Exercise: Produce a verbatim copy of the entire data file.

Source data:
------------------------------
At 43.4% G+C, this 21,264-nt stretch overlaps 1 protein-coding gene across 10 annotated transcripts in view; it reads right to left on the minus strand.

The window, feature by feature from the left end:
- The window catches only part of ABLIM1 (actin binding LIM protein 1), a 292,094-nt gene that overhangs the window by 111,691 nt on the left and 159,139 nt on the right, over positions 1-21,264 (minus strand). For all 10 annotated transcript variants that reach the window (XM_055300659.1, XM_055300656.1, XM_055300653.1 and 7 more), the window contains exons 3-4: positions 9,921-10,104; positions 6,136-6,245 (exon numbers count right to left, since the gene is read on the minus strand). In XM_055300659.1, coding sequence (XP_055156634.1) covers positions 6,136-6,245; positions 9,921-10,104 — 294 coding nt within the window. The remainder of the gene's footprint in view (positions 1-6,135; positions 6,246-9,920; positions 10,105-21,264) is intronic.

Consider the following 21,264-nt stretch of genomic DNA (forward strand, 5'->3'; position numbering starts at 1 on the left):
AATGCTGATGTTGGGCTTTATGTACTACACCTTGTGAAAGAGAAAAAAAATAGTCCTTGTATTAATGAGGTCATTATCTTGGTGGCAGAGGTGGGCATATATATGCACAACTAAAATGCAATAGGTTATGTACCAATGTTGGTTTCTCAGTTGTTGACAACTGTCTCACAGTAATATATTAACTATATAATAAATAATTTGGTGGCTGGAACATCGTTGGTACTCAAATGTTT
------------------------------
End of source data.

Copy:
At 43.4% G+C, this 21,264-nt stretch overlaps 1 protein-coding gene across 10 annotated transcripts in view; it reads right to left on the minus strand.

The window, feature by feature from the left end:
- The window catches only part of ABLIM1 (actin binding LIM protein 1), a 292,094-nt gene that overhangs the window by 111,691 nt on the left and 159,139 nt on the right, over positions 1-21,264 (minus strand). For all 10 annotated transcript variants that reach the window (XM_055300659.1, XM_055300656.1, XM_055300653.1 and 7 more), the window contains exons 3-4: positions 9,921-10,104; positions 6,136-6,245 (exon numbers count right to left, since the gene is read on the minus strand). In XM_055300659.1, coding sequence (XP_055156634.1) covers positions 6,136-6,245; positions 9,921-10,104 — 294 coding nt within the window. The remainder of the gene's footprint in view (positions 1-6,135; positions 6,246-9,920; positions 10,105-21,264) is intronic.

Consider the following 21,264-nt stretch of genomic DNA (forward strand, 5'->3'; position numbering starts at 1 on the left):
AATGCTGATGTTGGGCTTTATGTACTACACCTTGTGAAAGAGAAAAAAAATAGTCCTTGTATTAATGAGGTCATTATCTTGGTGGCAGAGGTGGGCATATATATGCACAACTAAAATGCAATAGGTTATGTACCAATGTTGGTTTCTCAGTTGTTGACAACTGTCTCACAGTAATATATTAACTATATAATAAATAATTTGGTGGCTGGAACATCGTTGGTACTCAAATGTTT